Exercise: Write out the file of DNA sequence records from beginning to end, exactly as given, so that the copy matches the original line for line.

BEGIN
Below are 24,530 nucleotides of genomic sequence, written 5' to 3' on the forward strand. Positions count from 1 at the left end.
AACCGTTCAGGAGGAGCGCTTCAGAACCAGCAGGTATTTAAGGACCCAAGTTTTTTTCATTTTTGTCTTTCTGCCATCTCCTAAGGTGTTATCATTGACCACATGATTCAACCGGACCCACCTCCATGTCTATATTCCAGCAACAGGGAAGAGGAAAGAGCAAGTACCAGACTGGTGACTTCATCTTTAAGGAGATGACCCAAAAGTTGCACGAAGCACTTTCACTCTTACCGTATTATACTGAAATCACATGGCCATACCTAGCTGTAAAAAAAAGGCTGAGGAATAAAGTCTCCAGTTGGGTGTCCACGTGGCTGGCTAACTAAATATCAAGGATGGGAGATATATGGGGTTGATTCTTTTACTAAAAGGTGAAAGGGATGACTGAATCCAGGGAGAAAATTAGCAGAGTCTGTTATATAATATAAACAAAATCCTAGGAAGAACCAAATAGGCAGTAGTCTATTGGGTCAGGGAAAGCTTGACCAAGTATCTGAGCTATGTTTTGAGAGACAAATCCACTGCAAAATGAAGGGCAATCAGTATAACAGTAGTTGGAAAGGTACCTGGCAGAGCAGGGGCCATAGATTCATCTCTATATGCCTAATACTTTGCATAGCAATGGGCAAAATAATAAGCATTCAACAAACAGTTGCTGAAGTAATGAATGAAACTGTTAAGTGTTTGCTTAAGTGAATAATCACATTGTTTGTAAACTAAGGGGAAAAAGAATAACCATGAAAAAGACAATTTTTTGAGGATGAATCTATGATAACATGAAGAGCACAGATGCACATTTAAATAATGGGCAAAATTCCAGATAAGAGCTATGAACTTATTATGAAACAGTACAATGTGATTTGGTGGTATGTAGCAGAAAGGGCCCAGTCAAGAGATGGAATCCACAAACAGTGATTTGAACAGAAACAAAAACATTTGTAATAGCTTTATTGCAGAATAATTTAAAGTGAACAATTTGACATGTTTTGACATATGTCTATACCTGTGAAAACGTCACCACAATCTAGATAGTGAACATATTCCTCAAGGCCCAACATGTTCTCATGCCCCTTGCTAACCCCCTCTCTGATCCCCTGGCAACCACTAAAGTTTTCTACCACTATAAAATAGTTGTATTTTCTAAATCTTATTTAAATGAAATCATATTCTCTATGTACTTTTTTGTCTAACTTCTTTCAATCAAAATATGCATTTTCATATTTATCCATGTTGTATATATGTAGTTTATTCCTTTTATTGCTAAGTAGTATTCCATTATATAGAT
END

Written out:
Below are 24,530 nucleotides of genomic sequence, written 5' to 3' on the forward strand. Positions count from 1 at the left end.
AACCGTTCAGGAGGAGCGCTTCAGAACCAGCAGGTATTTAAGGACCCAAGTTTTTTTCATTTTTGTCTTTCTGCCATCTCCTAAGGTGTTATCATTGACCACATGATTCAACCGGACCCACCTCCATGTCTATATTCCAGCAACAGGGAAGAGGAAAGAGCAAGTACCAGACTGGTGACTTCATCTTTAAGGAGATGACCCAAAAGTTGCACGAAGCACTTTCACTCTTACCGTATTATACTGAAATCACATGGCCATACCTAGCTGTAAAAAAAAGGCTGAGGAATAAAGTCTCCAGTTGGGTGTCCACGTGGCTGGCTAACTAAATATCAAGGATGGGAGATATATGGGGTTGATTCTTTTACTAAAAGGTGAAAGGGATGACTGAATCCAGGGAGAAAATTAGCAGAGTCTGTTATATAATATAAACAAAATCCTAGGAAGAACCAAATAGGCAGTAGTCTATTGGGTCAGGGAAAGCTTGACCAAGTATCTGAGCTATGTTTTGAGAGACAAATCCACTGCAAAATGAAGGGCAATCAGTATAACAGTAGTTGGAAAGGTACCTGGCAGAGCAGGGGCCATAGATTCATCTCTATATGCCTAATACTTTGCATAGCAATGGGCAAAATAATAAGCATTCAACAAACAGTTGCTGAAGTAATGAATGAAACTGTTAAGTGTTTGCTTAAGTGAATAATCACATTGTTTGTAAACTAAGGGGAAAAAGAATAACCATGAAAAAGACAATTTTTTGAGGATGAATCTATGATAACATGAAGAGCACAGATGCACATTTAAATAATGGGCAAAATTCCAGATAAGAGCTATGAACTTATTATGAAACAGTACAATGTGATTTGGTGGTATGTAGCAGAAAGGGCCCAGTCAAGAGATGGAATCCACAAACAGTGATTTGAACAGAAACAAAAACATTTGTAATAGCTTTATTGCAGAATAATTTAAAGTGAACAATTTGACATGTTTTGACATATGTCTATACCTGTGAAAACGTCACCACAATCTAGATAGTGAACATATTCCTCAAGGCCCAACATGTTCTCATGCCCCTTGCTAACCCCCTCTCTGATCCCCTGGCAACCACTAAAGTTTTCTACCACTATAAAATAGTTGTATTTTCTAAATCTTATTTAAATGAAATCATATTCTCTATGTACTTTTTTGTCTAACTTCTTTCAATCAAAATATGCATTTTCATATTTATCCATGTTGTATATATGTAGTTTATTCCTTTTATTGCTAAGTAGTATTCCATTATATAGAT